Seven reasons to own individually managed portfolios

Diversification is a key principle of portfolio management. Owning just a few stocks is very risky, since one bad result can have a major impact on the entire portfolio. However, owning a lot of stocks can be expensive, time consuming and cumbersome. The need for a way for investors to diversify their holdings led to the idea of pooling the assets of a lot of investors into one pot. This led to the creation of the first mutual funds in the 1950s, and the idea has only gained popularity over the decades. Now the number of mutual funds for sale far exceeds the number of traded stocks. Exchange Traded Funds (ETFs) are a low-cost alternative to mutual funds but fill the same purpose and have become incredibly popular. Blackrock, the leader in the creation of ETFs through its iShares brand is now managing over $3 trillion.

Although mutual funds and ETFs are an easy and inexpensive investing solution, there are a number of good reasons to own individual securities in a managed portfolio. This is particularly true for those with larger accounts, say, over $500,000. That is why we continue to emphasize this part of our business, although we now run a pooled fund specifically designed for our smaller accounts. Here are seven good reasons to own shares in a segregated, individually managed portfolio.

  1. Index-based funds combine the good, the bad and the ugly.

A very popular investment idea is to simply buy a fund that moves up and down in lockstep with a major stock index such as the TSX, the Dow Jones Industrials or the S&P 500.  Rather than try and pick winners, instead just own all the stocks.  You are guaranteed to have every winner, but equally, you will also own every loser. You take the average risk and you get the average return. Index funds are very cheap, but you get what you pay for. When the market goes down sharply as it did last spring, your fund goes down with it.

  1. Funds may not be as diversified as you think, or as you want.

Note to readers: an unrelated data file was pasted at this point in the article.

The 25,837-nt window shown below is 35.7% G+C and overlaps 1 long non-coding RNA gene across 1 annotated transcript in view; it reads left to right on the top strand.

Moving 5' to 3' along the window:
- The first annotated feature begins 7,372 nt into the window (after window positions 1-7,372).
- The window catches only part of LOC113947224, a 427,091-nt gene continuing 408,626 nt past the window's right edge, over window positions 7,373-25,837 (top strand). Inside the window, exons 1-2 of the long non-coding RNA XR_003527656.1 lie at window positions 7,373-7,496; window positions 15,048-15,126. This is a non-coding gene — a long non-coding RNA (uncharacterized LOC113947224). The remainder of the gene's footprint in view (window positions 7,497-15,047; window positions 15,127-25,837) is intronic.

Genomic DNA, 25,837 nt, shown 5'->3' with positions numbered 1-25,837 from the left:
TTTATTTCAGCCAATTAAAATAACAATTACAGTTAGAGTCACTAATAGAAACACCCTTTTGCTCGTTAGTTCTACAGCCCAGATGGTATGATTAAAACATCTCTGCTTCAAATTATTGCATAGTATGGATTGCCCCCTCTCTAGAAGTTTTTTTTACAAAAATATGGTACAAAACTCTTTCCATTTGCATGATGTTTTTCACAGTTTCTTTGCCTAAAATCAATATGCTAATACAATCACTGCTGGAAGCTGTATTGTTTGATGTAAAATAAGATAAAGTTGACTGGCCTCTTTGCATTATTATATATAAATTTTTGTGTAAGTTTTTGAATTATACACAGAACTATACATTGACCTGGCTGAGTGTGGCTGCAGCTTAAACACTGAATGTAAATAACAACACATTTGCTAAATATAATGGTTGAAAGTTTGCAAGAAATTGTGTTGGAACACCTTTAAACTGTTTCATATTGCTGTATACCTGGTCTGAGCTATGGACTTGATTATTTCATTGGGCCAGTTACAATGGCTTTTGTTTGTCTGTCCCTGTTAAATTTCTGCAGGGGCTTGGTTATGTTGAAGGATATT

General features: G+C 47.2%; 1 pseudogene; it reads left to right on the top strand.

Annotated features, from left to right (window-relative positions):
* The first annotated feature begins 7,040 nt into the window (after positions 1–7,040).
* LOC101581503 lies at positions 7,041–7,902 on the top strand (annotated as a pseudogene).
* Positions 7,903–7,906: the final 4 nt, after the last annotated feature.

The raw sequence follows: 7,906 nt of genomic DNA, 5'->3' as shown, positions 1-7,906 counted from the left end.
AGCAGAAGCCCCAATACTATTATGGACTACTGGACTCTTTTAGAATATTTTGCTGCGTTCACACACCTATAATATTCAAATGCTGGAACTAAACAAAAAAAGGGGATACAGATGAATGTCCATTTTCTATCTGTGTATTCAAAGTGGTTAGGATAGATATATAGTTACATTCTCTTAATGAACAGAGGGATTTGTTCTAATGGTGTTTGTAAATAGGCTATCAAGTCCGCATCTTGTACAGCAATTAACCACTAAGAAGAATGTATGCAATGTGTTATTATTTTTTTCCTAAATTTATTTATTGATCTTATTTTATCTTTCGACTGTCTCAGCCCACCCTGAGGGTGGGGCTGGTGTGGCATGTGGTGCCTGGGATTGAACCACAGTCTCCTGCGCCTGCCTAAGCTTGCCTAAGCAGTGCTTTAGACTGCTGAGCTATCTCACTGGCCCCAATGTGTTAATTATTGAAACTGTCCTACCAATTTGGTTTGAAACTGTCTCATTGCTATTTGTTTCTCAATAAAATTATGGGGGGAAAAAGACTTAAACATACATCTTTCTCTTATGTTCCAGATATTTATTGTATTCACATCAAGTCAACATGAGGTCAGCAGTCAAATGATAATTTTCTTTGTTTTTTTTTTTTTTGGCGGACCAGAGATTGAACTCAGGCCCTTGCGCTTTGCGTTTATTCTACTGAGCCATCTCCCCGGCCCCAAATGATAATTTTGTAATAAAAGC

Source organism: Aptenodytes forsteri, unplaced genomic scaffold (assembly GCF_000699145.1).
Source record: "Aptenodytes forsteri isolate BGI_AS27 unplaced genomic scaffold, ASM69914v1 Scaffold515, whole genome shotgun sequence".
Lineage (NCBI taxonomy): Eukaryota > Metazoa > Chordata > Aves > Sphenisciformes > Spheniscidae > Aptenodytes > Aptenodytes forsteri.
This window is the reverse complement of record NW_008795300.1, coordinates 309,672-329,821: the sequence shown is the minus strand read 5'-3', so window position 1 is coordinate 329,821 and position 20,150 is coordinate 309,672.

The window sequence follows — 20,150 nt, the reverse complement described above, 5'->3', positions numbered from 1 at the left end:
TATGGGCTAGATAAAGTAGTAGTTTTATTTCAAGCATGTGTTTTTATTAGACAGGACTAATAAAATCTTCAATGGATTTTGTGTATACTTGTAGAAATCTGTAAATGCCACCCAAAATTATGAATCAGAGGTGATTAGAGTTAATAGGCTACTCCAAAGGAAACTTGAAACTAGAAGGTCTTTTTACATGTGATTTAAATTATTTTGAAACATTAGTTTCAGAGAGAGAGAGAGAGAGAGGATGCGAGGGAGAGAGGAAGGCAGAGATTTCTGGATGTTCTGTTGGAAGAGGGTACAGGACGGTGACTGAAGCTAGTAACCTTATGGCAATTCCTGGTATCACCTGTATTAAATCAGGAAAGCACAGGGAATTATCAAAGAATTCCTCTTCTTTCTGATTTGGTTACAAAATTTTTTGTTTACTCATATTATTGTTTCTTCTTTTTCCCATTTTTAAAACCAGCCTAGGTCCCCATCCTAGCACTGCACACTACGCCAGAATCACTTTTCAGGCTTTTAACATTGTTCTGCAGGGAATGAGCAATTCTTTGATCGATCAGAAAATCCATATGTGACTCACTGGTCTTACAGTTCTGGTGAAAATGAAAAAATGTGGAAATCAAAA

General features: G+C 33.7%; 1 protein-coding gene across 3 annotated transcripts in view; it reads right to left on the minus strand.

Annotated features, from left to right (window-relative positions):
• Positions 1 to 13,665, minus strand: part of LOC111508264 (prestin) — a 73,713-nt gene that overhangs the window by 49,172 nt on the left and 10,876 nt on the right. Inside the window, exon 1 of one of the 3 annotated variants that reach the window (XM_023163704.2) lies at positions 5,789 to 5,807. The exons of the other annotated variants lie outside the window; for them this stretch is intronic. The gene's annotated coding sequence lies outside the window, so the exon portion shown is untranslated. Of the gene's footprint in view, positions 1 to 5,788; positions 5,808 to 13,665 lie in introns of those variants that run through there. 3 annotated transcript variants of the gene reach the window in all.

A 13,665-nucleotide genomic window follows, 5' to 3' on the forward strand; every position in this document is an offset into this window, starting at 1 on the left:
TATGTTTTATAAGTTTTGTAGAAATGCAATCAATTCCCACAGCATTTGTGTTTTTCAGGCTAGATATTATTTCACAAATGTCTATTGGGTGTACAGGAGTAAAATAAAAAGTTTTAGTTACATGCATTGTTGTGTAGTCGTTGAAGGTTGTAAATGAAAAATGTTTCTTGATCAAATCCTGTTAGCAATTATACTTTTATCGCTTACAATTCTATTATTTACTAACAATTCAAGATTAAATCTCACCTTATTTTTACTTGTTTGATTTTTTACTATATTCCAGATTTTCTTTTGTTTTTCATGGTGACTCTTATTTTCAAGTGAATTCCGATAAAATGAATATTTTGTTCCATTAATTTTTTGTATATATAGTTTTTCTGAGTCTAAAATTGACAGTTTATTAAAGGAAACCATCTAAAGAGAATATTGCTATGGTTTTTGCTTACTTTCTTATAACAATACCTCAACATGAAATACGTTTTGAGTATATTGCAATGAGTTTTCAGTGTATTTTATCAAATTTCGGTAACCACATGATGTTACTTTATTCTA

With many funds, including index-based ones, the investor will often get a very lopsided, undiversified portfolio, exactly what you are trying to avoid. In 2000, Nortel alone made up over 35% of the TSX index. A buyer of a TSX Index fund might have thought she was getting a diversified portfolio, but more than 1/3rd was invested in one company, one that went bankrupt quite soon thereafter. This becomes a problem whenever one sector or one stock becomes “hot”.

Many clients believe that by buying several mutual funds or ETFs created by different companies they will get a diversified portfolio. Often, however, they find that they own the same stock in multiple funds, creating duplication and less diversification than desired. Almost any Canadian large-cap fund will, for example, probably own at least four of our big banks. Buy a Canadian dividend focused fund and you might easily end up with exactly the same four banks. This is particularly true in the rather small Canadian stock market with relatively few high-quality choices available.

  1. What do you own and why do you own it?

In an index-based fund you know what you own, but in other funds, the holdings are completely opaque; you find out after the quarter-end what the fund owned ON THAT DAY, but not what it owned in the preceeding 90 or so days. If your fund trades frequently, (and many mutual funds have turnover rates that exceed 200%/year), this snapshot really tells you nothing. You have no idea why the fund manager bought something, sold it, and perhaps repurchased it. You are in the dark.

Do you care what you own? At Baskin Wealth Management we have always believed that buying a share of a company means taking ownership of that company, even if only in a small way. For that reason, we have never purchased tobacco companies, small arms manufacturers, internet pornography or gambling companies, and importantly, any other company that a client does not wish to own. Over the years many clients, for example, have asked us not to buy oil sands related firms. We can do that for them in their segregated portfolios. Buying a mutual fund or ETF sacrifices the ability to control what you own or even to know what you own.